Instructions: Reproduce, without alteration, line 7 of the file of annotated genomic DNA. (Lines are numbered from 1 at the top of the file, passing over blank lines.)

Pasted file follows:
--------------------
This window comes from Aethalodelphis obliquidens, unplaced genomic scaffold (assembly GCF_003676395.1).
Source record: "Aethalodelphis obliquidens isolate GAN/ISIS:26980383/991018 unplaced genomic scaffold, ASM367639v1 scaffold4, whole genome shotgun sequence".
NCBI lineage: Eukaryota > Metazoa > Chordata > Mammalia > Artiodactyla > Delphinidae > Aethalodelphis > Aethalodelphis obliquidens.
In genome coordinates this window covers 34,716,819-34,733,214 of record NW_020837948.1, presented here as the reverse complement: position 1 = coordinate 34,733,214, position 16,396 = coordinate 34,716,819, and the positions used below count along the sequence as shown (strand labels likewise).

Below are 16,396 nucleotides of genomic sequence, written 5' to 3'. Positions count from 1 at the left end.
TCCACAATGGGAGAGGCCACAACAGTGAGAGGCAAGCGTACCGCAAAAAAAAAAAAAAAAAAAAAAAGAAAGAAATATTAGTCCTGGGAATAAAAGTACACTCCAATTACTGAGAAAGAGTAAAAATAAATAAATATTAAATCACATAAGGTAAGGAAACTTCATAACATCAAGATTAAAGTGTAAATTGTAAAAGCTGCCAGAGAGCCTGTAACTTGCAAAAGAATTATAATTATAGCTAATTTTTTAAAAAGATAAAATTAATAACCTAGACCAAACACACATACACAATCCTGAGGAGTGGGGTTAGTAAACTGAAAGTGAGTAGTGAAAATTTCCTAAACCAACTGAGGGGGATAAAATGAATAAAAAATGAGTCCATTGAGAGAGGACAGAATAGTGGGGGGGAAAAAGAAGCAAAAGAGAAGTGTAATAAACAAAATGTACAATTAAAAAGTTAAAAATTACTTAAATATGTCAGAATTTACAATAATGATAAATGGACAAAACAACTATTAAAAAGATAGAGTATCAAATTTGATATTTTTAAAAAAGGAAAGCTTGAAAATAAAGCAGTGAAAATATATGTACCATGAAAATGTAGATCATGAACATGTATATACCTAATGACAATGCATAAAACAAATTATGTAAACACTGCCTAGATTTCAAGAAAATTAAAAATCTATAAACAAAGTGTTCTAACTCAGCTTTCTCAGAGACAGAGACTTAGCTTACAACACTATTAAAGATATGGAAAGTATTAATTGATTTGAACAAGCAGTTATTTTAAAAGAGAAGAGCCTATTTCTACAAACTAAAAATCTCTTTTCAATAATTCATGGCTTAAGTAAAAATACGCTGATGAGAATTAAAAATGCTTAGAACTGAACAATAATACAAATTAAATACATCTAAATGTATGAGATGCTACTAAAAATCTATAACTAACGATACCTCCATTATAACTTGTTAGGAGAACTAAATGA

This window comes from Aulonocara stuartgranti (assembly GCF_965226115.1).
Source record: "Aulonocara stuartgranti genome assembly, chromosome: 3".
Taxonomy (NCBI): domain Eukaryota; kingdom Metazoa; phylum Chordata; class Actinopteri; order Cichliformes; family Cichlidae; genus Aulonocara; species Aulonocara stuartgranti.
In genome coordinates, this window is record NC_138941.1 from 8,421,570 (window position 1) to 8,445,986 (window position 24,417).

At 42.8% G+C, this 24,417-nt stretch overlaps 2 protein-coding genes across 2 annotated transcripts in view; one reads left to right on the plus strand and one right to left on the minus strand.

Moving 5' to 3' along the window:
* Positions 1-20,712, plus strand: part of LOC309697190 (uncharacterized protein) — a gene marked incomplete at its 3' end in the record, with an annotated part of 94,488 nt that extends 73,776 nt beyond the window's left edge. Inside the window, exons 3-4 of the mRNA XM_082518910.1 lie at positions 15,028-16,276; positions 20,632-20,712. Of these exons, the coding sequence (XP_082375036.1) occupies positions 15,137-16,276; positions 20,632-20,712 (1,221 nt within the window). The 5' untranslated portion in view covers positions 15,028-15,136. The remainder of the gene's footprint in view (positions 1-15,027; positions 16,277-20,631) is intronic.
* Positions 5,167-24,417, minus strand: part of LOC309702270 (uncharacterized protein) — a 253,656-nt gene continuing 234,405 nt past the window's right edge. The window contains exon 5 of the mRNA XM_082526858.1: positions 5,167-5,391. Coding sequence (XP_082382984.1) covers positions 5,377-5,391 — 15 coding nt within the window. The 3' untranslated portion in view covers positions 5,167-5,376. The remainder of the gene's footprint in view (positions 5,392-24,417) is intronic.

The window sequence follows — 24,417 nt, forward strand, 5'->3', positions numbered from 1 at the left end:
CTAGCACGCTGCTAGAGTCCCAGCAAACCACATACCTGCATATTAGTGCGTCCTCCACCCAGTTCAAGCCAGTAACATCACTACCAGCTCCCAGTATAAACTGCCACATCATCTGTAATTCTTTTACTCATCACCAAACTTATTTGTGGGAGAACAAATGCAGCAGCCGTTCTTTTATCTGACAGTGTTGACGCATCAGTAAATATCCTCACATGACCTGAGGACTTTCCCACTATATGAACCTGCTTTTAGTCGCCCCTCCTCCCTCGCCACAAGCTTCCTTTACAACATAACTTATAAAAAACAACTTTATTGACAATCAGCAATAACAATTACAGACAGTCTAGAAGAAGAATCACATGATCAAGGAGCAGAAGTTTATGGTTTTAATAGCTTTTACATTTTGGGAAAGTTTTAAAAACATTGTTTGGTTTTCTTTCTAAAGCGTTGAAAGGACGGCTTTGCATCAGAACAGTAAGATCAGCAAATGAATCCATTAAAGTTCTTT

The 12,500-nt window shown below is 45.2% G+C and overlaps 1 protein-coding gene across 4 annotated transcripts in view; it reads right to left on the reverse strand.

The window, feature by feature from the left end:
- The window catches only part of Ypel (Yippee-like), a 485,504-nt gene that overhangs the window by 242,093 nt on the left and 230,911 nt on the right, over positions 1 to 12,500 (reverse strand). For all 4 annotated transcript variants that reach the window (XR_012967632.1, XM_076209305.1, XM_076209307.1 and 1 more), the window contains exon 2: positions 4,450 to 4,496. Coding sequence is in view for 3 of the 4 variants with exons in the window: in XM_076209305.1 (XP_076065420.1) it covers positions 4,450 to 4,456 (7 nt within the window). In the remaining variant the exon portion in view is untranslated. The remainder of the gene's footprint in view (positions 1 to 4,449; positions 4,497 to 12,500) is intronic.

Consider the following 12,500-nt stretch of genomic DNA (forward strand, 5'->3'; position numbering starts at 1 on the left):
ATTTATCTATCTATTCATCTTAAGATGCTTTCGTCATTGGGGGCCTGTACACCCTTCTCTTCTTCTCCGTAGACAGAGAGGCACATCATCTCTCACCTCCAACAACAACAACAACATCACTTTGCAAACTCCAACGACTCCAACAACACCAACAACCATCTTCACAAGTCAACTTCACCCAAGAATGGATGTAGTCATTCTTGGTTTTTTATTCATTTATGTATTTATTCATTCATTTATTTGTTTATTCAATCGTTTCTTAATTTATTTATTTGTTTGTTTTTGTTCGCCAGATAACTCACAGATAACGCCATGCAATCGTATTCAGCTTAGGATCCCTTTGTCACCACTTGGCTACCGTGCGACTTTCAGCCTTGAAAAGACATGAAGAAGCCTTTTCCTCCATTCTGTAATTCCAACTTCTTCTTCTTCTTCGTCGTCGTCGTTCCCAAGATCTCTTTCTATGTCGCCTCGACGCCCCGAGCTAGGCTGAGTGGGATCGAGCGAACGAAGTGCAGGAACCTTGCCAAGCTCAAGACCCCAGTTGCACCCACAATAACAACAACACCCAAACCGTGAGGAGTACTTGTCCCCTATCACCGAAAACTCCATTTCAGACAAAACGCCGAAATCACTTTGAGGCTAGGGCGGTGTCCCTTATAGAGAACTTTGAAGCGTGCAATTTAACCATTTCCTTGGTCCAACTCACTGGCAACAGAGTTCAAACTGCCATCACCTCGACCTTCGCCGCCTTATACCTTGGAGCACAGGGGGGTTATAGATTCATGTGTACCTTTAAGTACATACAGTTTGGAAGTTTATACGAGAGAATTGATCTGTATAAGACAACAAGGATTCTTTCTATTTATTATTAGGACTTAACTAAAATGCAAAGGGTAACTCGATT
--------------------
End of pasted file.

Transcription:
This window comes from Aulonocara stuartgranti (assembly GCF_965226115.1).